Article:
Private Energy Generation Pulls In A Crowd At Public Service Commission

Oct 5, 2016

The Arkansas Public Service Commission hosted a day-long public hearing Tuesday on net metering, the industry term for people and businesses who generate their own electricity, typically through photovoltaic solar systems, and push that power back onto transmission lines.

The three-member commission heard concerns from more than a hundred people on proposed changes to the size of private electricity generating systems, and charges related to pushing that electricity back onto the grid.

Save the Ozarks Director Pat Costner shares volumes of documents with Save The Ozarks attorney Mick Harrison at a 2013 hearing in Little Rock.
Credit Save The Ozarks

Rural Carroll County net metering customer and retired scientist Pat Costner was the first to speak.

Considering the vanishingly small number of net metering customers in Arkansas, this whole proceeding is nothing more than a tempest in a teapot.”

She called any consideration of a surcharge for residential net meterers “punitive” — not proportional. The state has about four net metering customers for every 10,000 rate payers she pointed out.

“If we were cancer, the EPA would give us a pass.”

Not everyone took such a benign view of the state’s net meterers. Lawyer Jordan Tinsley represents Arkansas Electrical Energy Consumers, this is the trade association paper mills, food distributors and the like. He said net metering customers aren’t paying their fair share, and that means his constituents —  big companies — are footing the bill.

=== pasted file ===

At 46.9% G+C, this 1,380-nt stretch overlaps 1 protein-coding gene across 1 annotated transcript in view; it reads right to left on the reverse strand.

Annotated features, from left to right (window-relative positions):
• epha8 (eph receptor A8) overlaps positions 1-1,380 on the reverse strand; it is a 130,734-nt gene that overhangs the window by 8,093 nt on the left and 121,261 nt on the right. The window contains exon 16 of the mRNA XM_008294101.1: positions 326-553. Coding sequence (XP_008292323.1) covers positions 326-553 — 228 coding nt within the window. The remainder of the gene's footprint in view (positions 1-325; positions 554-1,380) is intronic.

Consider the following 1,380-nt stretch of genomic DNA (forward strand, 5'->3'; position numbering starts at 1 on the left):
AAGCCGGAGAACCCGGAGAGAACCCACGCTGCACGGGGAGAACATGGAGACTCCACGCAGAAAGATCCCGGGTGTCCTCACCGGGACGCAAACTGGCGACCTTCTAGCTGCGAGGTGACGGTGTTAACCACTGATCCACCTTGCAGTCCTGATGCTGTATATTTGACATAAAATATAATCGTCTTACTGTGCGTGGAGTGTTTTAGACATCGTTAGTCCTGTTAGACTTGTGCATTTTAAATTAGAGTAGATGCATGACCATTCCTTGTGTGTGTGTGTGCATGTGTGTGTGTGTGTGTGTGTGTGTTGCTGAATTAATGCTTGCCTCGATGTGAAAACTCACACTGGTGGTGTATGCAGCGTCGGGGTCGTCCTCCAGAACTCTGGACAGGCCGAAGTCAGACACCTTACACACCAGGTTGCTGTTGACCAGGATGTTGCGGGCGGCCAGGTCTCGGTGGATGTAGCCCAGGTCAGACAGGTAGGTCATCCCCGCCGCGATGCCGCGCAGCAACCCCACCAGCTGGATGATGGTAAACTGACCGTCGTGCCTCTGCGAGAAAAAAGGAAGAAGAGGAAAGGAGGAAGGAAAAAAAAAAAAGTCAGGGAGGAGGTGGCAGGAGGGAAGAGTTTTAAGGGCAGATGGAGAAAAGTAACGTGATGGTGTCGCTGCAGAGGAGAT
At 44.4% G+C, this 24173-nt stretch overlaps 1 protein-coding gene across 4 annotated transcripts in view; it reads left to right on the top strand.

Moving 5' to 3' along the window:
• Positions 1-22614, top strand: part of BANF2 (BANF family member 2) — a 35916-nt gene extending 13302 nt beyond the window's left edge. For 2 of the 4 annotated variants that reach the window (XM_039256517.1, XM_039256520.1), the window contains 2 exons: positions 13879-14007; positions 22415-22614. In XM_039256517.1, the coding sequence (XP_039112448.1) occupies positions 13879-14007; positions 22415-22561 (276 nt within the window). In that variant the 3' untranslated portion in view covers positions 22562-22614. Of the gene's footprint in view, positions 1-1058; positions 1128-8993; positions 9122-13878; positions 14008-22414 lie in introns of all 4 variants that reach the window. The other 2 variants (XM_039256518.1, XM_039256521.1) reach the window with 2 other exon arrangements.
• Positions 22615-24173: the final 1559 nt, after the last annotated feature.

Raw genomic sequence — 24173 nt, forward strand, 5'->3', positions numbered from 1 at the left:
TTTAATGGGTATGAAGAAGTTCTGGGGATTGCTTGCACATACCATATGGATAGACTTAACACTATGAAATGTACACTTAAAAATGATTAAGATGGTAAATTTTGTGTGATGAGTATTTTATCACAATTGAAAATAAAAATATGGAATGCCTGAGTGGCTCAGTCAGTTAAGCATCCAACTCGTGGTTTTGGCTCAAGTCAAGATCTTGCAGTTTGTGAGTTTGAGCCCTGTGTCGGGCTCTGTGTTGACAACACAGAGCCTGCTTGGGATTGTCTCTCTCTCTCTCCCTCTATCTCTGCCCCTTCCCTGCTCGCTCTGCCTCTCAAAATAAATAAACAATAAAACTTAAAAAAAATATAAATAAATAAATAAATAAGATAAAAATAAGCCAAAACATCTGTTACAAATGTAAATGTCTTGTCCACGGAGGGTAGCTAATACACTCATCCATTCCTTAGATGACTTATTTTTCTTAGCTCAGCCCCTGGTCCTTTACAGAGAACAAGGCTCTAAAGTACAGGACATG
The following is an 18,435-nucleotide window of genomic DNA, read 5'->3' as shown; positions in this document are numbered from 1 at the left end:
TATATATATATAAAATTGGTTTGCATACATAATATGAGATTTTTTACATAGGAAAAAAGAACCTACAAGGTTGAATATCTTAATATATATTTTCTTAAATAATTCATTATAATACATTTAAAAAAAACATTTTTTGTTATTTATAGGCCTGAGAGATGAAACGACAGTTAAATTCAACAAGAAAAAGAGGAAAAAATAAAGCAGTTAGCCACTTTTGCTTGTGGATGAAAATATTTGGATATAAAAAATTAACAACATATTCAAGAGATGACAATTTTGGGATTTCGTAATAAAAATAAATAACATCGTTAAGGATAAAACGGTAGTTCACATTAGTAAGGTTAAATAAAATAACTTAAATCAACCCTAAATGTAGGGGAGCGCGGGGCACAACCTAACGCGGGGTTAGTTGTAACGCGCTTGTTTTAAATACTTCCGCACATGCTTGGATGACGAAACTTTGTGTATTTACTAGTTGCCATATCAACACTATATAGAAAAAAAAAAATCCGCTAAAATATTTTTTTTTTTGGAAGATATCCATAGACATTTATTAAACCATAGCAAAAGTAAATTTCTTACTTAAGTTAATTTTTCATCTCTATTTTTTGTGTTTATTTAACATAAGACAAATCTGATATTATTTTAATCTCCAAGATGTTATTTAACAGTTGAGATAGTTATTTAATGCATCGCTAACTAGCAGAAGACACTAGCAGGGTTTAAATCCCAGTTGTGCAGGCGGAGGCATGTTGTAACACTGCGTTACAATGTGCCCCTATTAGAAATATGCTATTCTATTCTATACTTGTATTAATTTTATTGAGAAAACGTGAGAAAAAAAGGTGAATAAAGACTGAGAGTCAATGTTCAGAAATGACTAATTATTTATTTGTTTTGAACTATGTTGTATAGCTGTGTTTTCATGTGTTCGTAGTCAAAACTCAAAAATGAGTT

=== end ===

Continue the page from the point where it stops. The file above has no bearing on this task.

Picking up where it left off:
Jordan Tinsley
Credit Soiree Magazine

“Our concern in this docket is largely with regard to the shifting of costs from net metering customers to other customers, and if they are getting a break on their rates, it’s not like that’s coming out of the utility’s pocket. That’s being collected from other rate payers.

“We think that this legislation that was enacted in 2015 was aimed to a large degree at correcting an existing subsidy that’s actually harming non-participating customers.”

He’s referring to Act 827 of 2015 that directed the Commission to begin this inquiry into rates and regulations.

Others at the hearing included builders and environmentalists, lawyers for trade groups and Walmart, representatives of solar power companies and members of the Audubon Society and the Sierra Club, utility companies’ lawyers as well as lawyers from the Attorney General’s office and the Commission itself.

It’s clear from the interested parties some issues are bigger than others. One is whether consumers should have the option to lease power generation from a third party, commonly called “leasing.” Southwest Electric Power Company (SWEPCo) attorney Stephen Cuffman said any suggestion of retail competition should be rejected — it’s simply not permitted in this state.

Another is whether those who already have systems and signed agreements should be “grandfathered in” on any revisions — the big utility’s lawyers do not like this (Cuffman said this too isn’t permitted by law), but everyone else including the Commission’s own general counsel does.

A third is whether the state should “cap” businesses who would install really big solar systems, bigger than a megawatt, as L’Oreal just announced it will in North Little Rock. The state Attorney General’s staff lawyer said capping size would surely discourage outside businesses from locating here in the future.

It will be weeks before the Commission will enter its decision into the public record, Commission general counsel Dawn Guthrie said. Afterward, the Commission would set new rules for such energy customers that would then be submitted to the state’s General Assembly for its review and approval.

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